323 total views, 6 views today
Woowa Brothers announced that it would debut its improved “Dilly Drive,” a short-distance indoor and outdoor food delivery robot, as early as the end of this year. The operator of South Korea’s top food delivery service app Baedal Minjok (Baemin) released photos and a video showing the next-generation robot’s design.
Woowa Brothers would launch the pilot service at a commercial district area in Seoul.
The new Dilly Drive features improved functionality and performance compared to the previous version. The six-wheeled robot comes equipped with indoor and outdoor integrated autonomous driving technology.
The main difference between the new robot and the previous model is the appearance of its exterior. The robot’s entire outer covering is made of a soft material that could absorb shock, keeping deliveries safe. The design minimizes the impact of pedestrians, children, and animals, even if a sudden collision occurs during delivery.
The safety feature is the result of consideration for safe delivery based on pilot operations at university campuses and apartment complexes.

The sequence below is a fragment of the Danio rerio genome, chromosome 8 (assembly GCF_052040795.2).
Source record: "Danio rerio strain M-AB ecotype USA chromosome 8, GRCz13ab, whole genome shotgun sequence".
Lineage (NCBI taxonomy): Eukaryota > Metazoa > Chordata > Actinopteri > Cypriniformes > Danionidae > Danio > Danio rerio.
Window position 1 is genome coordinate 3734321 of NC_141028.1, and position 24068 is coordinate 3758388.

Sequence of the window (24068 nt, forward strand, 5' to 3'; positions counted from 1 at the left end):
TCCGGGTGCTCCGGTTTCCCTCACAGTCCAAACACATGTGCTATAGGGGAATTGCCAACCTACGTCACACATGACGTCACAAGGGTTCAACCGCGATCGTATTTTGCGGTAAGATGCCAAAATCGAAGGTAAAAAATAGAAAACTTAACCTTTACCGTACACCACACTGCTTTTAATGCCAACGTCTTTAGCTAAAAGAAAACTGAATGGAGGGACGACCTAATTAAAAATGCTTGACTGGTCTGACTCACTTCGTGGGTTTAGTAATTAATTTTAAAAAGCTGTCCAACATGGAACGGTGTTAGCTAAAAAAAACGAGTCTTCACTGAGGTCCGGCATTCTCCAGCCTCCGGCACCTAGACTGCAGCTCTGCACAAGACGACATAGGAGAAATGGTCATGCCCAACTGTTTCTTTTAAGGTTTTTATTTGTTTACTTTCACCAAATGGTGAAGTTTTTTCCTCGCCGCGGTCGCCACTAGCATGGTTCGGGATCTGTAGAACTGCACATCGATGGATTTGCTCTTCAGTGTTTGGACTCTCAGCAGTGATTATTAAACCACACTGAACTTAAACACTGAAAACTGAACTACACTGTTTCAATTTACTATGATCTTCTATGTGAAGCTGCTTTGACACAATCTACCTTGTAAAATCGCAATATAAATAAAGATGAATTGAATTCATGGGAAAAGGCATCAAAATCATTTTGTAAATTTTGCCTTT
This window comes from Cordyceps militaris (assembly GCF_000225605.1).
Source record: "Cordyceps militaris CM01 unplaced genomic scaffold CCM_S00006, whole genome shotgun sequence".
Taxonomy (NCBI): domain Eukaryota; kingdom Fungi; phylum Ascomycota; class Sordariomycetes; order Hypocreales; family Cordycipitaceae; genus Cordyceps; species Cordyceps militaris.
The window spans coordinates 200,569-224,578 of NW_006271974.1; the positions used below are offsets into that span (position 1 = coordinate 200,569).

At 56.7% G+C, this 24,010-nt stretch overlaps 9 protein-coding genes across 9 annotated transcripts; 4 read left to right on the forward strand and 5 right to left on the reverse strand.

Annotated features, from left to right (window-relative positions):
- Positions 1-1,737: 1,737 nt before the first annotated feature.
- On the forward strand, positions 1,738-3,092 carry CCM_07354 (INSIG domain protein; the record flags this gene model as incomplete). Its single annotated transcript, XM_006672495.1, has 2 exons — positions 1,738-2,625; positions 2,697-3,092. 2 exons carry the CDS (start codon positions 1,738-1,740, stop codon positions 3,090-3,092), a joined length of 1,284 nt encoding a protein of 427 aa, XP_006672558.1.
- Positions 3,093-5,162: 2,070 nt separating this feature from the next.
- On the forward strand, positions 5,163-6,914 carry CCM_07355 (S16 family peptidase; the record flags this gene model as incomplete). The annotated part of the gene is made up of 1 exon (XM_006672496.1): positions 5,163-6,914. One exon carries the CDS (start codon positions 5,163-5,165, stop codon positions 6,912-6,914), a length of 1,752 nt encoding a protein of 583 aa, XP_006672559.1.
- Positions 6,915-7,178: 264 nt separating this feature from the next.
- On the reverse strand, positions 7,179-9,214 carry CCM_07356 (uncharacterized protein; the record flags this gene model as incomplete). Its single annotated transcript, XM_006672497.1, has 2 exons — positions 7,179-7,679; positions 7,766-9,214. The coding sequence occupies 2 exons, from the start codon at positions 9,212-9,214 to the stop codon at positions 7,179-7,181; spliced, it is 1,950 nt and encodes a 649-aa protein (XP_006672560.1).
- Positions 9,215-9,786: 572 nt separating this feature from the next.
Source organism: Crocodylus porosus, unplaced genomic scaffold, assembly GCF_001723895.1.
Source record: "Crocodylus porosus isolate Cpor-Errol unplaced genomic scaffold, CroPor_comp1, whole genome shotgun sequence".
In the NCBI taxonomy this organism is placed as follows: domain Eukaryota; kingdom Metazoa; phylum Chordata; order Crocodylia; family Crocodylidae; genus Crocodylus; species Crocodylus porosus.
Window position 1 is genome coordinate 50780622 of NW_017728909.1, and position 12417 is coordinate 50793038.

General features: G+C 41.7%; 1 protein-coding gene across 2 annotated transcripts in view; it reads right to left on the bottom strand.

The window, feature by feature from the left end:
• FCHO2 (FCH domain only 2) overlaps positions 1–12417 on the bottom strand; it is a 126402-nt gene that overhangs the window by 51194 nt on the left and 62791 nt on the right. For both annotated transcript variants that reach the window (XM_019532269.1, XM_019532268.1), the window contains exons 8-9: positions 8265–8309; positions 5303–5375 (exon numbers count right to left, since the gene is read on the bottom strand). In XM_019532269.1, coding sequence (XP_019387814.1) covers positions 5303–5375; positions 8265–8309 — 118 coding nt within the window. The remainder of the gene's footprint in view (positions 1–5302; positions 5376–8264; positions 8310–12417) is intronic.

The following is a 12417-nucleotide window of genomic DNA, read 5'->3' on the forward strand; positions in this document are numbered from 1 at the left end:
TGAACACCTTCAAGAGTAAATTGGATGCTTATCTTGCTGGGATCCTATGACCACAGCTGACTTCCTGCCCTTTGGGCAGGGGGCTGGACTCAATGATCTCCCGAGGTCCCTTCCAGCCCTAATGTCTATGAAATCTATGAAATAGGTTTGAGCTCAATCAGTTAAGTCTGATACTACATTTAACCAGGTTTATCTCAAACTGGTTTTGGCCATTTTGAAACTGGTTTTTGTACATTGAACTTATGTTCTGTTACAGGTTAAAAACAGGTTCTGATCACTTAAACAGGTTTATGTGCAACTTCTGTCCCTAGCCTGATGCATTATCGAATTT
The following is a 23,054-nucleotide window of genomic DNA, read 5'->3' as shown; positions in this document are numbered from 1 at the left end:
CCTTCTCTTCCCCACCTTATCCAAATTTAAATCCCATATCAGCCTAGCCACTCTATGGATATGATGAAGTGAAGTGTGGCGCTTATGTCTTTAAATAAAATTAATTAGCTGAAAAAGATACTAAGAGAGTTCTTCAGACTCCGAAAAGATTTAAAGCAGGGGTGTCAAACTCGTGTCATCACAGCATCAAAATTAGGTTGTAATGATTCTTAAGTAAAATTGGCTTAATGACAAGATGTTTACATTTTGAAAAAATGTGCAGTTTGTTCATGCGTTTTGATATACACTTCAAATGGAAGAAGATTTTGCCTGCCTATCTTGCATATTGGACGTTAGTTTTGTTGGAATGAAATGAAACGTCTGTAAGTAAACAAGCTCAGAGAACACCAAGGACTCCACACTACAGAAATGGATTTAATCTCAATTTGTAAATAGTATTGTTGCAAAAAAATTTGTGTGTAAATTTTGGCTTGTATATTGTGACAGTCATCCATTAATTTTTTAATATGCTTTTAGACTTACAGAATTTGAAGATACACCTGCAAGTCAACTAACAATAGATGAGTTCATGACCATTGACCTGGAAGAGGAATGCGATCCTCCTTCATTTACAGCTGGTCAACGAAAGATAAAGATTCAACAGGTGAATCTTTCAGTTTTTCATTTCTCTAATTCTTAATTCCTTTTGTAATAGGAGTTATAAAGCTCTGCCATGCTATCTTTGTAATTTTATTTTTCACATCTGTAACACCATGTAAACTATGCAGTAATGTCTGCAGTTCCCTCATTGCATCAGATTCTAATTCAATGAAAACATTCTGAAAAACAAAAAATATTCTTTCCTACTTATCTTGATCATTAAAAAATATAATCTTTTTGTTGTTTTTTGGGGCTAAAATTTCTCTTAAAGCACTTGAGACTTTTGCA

In early August, Woowa Brothers partnered with SK Telecom to develop 5G-powered delivery robots. The company also test ran its robots at the Gwanggyo Alley Way complex. Last June, the company collaborated with LG Electronics and the Korea Institute for Robot Industry and Advancement (KIRIA) to create and improve robots for the foodservice industry.
The front of the body would use LEDs to communicate simple texts or images. Dilly Drive’s built-in sensors detect pressure from an impact then notifies its surroundings through the front LEDs. The delivery robot also uses an LED flag, night headlights, and brake lights to inform people of its operational status.
Woowa said that Dilly Drive has a 25-liter capacity and a 30-kilogram maximum loading weight, perfect for delivering multiple items. Its position estimation sensor and obstacle detection sensor function also allows the robot to move freely throughout buildings. Additionally, each wheel moves independently, which prevents food from shaking when passing through irregular road surfaces,
Dilly Drive would first make its formal debut as early as the end of this year after final testing and additional development, such as voice guidance.